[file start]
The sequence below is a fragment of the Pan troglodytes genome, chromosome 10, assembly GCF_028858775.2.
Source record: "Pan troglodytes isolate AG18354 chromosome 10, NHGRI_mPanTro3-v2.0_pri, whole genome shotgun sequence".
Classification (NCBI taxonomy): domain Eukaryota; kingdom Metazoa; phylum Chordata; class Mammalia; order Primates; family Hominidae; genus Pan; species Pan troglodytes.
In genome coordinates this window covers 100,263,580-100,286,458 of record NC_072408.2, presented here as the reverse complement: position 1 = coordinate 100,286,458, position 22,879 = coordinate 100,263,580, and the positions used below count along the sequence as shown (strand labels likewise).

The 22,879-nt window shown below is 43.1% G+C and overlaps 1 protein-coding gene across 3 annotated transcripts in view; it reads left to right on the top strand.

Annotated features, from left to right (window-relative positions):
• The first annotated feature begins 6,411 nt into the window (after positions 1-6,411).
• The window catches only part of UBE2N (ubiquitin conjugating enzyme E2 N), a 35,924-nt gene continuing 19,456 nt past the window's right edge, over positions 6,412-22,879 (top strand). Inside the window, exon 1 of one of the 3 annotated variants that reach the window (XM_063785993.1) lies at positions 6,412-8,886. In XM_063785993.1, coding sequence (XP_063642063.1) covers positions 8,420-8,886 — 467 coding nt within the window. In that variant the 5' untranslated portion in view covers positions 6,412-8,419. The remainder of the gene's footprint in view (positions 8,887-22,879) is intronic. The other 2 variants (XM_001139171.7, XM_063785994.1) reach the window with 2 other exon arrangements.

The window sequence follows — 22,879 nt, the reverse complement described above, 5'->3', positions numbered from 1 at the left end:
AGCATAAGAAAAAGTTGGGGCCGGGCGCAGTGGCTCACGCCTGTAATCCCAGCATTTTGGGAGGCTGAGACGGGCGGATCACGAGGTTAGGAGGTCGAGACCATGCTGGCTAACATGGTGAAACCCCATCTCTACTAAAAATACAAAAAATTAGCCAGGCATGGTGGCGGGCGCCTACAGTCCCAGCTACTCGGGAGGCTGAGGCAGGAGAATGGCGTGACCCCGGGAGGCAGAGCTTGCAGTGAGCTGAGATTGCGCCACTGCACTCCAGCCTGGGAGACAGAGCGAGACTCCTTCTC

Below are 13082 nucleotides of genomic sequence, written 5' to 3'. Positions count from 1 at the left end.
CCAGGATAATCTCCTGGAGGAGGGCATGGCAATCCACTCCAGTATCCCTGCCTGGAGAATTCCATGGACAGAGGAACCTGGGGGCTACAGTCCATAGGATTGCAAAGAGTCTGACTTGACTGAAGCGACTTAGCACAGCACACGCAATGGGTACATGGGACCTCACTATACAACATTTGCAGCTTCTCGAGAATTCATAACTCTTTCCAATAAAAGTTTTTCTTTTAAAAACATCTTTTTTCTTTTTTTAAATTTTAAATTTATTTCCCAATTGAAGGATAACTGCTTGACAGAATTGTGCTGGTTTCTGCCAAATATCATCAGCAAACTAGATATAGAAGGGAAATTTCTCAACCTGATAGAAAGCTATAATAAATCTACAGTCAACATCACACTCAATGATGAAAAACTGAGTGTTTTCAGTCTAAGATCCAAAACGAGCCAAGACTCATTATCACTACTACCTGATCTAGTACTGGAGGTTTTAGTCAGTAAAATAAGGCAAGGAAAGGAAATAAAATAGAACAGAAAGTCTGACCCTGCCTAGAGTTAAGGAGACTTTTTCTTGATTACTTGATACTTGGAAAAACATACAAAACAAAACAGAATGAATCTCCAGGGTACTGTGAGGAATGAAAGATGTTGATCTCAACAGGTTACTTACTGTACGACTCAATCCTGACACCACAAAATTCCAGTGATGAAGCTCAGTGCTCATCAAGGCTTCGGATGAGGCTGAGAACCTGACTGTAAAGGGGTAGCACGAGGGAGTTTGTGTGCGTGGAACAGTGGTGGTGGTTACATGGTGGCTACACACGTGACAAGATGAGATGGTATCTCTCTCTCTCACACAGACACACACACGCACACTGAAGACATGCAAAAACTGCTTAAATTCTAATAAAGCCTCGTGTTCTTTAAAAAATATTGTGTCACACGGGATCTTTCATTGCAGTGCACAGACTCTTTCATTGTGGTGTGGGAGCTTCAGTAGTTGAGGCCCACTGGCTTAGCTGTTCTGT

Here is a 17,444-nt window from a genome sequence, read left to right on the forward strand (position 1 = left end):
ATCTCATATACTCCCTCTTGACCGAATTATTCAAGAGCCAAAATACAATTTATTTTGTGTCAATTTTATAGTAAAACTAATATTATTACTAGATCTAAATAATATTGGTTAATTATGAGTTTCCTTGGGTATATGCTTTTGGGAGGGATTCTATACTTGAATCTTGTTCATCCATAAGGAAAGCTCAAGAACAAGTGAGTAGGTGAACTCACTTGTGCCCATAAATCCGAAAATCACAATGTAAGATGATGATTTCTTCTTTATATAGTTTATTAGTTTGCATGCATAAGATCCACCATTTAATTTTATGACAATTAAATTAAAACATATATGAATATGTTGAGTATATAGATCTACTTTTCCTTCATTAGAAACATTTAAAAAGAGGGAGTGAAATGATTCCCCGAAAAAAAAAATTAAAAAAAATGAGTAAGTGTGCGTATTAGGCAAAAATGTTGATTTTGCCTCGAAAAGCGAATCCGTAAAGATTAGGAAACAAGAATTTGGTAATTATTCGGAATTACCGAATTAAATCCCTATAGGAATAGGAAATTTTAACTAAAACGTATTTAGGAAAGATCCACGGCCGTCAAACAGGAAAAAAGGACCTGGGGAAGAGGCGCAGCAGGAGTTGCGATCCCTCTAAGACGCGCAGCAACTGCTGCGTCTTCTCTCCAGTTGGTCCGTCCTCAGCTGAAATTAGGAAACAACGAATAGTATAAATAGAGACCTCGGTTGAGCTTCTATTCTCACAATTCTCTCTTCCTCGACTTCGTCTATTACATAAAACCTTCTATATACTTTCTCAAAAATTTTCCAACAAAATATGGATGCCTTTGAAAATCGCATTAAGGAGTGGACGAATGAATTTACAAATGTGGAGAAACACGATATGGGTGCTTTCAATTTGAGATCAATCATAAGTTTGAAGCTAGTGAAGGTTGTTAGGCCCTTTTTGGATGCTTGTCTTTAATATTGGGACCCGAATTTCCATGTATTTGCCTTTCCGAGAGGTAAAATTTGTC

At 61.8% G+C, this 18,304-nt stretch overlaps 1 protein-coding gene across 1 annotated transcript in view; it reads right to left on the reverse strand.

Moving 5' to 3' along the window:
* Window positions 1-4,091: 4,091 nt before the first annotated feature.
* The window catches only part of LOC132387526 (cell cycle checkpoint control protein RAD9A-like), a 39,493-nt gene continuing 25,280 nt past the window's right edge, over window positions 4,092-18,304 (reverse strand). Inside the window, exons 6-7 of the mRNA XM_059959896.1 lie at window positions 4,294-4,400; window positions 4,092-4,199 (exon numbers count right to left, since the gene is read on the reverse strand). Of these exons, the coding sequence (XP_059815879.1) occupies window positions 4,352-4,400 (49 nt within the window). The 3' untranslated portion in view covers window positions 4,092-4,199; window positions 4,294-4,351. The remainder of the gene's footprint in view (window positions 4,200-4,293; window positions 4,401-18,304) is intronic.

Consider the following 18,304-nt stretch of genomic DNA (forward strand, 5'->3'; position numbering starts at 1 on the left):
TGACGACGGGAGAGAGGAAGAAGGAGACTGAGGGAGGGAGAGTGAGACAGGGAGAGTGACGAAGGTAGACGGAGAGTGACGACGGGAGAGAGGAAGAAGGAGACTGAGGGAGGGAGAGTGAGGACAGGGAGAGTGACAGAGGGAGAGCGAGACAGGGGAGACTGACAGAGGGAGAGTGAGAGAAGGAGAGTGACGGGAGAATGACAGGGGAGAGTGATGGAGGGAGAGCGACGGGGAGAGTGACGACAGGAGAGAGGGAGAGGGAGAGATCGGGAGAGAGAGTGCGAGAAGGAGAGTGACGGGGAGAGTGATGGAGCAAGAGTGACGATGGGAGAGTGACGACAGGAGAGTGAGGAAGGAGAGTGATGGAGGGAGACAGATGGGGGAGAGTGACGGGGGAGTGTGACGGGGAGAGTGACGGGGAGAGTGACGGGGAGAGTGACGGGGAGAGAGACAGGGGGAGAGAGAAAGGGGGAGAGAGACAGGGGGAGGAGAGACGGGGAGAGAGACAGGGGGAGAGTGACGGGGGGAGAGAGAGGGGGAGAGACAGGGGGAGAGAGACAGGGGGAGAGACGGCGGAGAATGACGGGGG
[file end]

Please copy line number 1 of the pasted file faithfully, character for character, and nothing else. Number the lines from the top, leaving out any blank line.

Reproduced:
The sequence below is a fragment of the Pan troglodytes genome, chromosome 10, assembly GCF_028858775.2.